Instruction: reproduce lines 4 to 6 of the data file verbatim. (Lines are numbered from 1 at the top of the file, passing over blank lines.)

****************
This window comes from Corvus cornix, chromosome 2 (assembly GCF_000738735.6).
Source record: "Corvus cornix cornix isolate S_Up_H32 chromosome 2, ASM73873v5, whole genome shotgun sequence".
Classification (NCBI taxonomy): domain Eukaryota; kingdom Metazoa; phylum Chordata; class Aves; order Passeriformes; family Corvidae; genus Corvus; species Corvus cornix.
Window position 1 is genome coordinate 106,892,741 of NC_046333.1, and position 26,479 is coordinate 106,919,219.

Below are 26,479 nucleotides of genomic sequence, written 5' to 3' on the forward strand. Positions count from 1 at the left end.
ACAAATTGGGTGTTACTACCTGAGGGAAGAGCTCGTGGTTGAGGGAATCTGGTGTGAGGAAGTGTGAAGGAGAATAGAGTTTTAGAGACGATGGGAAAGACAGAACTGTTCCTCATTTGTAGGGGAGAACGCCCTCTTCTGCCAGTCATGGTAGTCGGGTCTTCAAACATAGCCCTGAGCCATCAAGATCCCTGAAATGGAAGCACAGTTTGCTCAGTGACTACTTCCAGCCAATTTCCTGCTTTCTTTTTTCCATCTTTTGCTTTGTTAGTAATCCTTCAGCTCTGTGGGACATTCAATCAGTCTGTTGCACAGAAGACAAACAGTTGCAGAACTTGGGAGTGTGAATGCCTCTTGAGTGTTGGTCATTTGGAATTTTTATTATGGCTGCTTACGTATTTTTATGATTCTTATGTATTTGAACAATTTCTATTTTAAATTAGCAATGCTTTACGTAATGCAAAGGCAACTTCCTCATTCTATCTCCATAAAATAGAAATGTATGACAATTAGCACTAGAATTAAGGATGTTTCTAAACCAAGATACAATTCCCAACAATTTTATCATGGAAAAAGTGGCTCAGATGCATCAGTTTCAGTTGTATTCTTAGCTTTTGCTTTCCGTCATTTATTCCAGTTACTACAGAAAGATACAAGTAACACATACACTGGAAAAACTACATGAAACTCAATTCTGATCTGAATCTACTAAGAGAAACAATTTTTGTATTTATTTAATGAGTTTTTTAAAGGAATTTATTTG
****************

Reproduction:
Window position 1 is genome coordinate 106,892,741 of NC_046333.1, and position 26,479 is coordinate 106,919,219.

Below are 26,479 nucleotides of genomic sequence, written 5' to 3' on the forward strand. Positions count from 1 at the left end.
ACAAATTGGGTGTTACTACCTGAGGGAAGAGCTCGTGGTTGAGGGAATCTGGTGTGAGGAAGTGTGAAGGAGAATAGAGTTTTAGAGACGATGGGAAAGACAGAACTGTTCCTCATTTGTAGGGGAGAACGCCCTCTTCTGCCAGTCATGGTAGTCGGGTCTTCAAACATAGCCCTGAGCCATCAAGATCCCTGAAATGGAAGCACAGTTTGCTCAGTGACTACTTCCAGCCAATTTCCTGCTTTCTTTTTTCCATCTTTTGCTTTGTTAGTAATCCTTCAGCTCTGTGGGACATTCAATCAGTCTGTTGCACAGAAGACAAACAGTTGCAGAACTTGGGAGTGTGAATGCCTCTTGAGTGTTGGTCATTTGGAATTTTTATTATGGCTGCTTACGTATTTTTATGATTCTTATGTATTTGAACAATTTCTATTTTAAATTAGCAATGCTTTACGTAATGCAAAGGCAACTTCCTCATTCTATCTCCATAAAATAGAAATGTATGACAATTAGCACTAGAATTAAGGATGTTTCTAAACCAAGATACAATTCCCAACAATTTTATCATGGAAAAAGTGGCTCAGATGCATCAGTTTCAGTTGTATTCTTAGCTTTTGCTTTCCGTCATTTATTCCAGTTACTACAGAAAGATACAAGTAACACATACACTGGAAAAACTACATGAAACTCAATTCTGATCTGAATCTACTAAGAGAAACAATTTTTGTATTTATTTAATGAGTTTTTTAAAGGAATTTATTTG